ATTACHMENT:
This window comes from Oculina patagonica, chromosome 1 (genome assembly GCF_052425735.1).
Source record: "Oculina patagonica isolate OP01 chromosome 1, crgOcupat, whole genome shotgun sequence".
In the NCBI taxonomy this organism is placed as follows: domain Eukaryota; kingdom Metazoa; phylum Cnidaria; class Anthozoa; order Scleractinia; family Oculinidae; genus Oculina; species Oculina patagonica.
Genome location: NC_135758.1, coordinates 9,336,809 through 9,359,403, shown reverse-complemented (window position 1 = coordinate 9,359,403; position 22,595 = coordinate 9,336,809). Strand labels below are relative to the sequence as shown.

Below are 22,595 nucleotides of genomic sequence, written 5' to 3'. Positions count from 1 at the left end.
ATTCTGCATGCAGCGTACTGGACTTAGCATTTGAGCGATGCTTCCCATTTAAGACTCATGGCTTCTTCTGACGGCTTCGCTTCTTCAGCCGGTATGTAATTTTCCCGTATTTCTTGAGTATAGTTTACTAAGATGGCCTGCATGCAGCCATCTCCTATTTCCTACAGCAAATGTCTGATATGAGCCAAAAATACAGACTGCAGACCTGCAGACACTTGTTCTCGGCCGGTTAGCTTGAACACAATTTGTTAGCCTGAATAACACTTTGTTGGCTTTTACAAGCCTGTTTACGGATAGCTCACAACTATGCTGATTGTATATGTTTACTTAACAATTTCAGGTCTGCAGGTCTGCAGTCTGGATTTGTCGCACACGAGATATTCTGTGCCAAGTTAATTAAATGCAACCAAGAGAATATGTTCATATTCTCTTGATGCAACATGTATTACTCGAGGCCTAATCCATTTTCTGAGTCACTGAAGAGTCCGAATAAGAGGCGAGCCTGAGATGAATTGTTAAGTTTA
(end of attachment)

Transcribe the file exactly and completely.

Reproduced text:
This window comes from Oculina patagonica, chromosome 1 (genome assembly GCF_052425735.1).
Source record: "Oculina patagonica isolate OP01 chromosome 1, crgOcupat, whole genome shotgun sequence".
In the NCBI taxonomy this organism is placed as follows: domain Eukaryota; kingdom Metazoa; phylum Cnidaria; class Anthozoa; order Scleractinia; family Oculinidae; genus Oculina; species Oculina patagonica.
Genome location: NC_135758.1, coordinates 9,336,809 through 9,359,403, shown reverse-complemented (window position 1 = coordinate 9,359,403; position 22,595 = coordinate 9,336,809). Strand labels below are relative to the sequence as shown.

Below are 22,595 nucleotides of genomic sequence, written 5' to 3'. Positions count from 1 at the left end.
ATTCTGCATGCAGCGTACTGGACTTAGCATTTGAGCGATGCTTCCCATTTAAGACTCATGGCTTCTTCTGACGGCTTCGCTTCTTCAGCCGGTATGTAATTTTCCCGTATTTCTTGAGTATAGTTTACTAAGATGGCCTGCATGCAGCCATCTCCTATTTCCTACAGCAAATGTCTGATATGAGCCAAAAATACAGACTGCAGACCTGCAGACACTTGTTCTCGGCCGGTTAGCTTGAACACAATTTGTTAGCCTGAATAACACTTTGTTGGCTTTTACAAGCCTGTTTACGGATAGCTCACAACTATGCTGATTGTATATGTTTACTTAACAATTTCAGGTCTGCAGGTCTGCAGTCTGGATTTGTCGCACACGAGATATTCTGTGCCAAGTTAATTAAATGCAACCAAGAGAATATGTTCATATTCTCTTGATGCAACATGTATTACTCGAGGCCTAATCCATTTTCTGAGTCACTGAAGAGTCCGAATAAGAGGCGAGCCTGAGATGAATTGTTAAGTTTA